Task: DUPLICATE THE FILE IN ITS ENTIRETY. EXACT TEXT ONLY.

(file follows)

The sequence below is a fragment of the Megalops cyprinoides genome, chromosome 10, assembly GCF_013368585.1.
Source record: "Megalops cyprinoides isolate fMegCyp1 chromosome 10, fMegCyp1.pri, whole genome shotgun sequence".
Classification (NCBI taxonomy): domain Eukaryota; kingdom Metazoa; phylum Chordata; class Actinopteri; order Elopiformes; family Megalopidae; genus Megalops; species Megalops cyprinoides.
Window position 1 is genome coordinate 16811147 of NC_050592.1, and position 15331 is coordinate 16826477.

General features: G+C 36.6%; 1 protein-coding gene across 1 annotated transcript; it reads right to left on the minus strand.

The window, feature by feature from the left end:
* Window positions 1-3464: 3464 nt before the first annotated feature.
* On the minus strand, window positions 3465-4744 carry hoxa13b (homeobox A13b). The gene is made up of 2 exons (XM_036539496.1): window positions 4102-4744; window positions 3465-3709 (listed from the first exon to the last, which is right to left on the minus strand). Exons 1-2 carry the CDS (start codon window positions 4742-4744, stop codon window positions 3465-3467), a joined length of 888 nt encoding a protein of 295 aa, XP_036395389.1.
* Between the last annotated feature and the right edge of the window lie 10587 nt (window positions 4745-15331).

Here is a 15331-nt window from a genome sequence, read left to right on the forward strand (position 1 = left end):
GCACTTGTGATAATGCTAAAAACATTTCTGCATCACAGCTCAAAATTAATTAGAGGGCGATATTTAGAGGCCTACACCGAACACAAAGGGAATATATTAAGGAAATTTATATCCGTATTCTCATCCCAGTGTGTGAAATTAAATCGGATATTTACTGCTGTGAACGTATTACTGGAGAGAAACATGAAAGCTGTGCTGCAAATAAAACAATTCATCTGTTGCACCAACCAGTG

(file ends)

The sequence below is a fragment of the Megalops cyprinoides genome, chromosome 10, assembly GCF_013368585.1.
Source record: "Megalops cyprinoides isolate fMegCyp1 chromosome 10, fMegCyp1.pri, whole genome shotgun sequence".
Classification (NCBI taxonomy): domain Eukaryota; kingdom Metazoa; phylum Chordata; class Actinopteri; order Elopiformes; family Megalopidae; genus Megalops; species Megalops cyprinoides.
Window position 1 is genome coordinate 16811147 of NC_050592.1, and position 15331 is coordinate 16826477.

General features: G+C 36.6%; 1 protein-coding gene across 1 annotated transcript; it reads right to left on the minus strand.

The window, feature by feature from the left end:
* Window positions 1-3464: 3464 nt before the first annotated feature.
* On the minus strand, window positions 3465-4744 carry hoxa13b (homeobox A13b). The gene is made up of 2 exons (XM_036539496.1): window positions 4102-4744; window positions 3465-3709 (listed from the first exon to the last, which is right to left on the minus strand). Exons 1-2 carry the CDS (start codon window positions 4742-4744, stop codon window positions 3465-3467), a joined length of 888 nt encoding a protein of 295 aa, XP_036395389.1.
* Between the last annotated feature and the right edge of the window lie 10587 nt (window positions 4745-15331).

Here is a 15331-nt window from a genome sequence, read left to right on the forward strand (position 1 = left end):
GCACTTGTGATAATGCTAAAAACATTTCTGCATCACAGCTCAAAATTAATTAGAGGGCGATATTTAGAGGCCTACACCGAACACAAAGGGAATATATTAAGGAAATTTATATCCGTATTCTCATCCCAGTGTGTGAAATTAAATCGGATATTTACTGCTGTGAACGTATTACTGGAGAGAAACATGAAAGCTGTGCTGCAAATAAAACAATTCATCTGTTGCACCAACCAGTG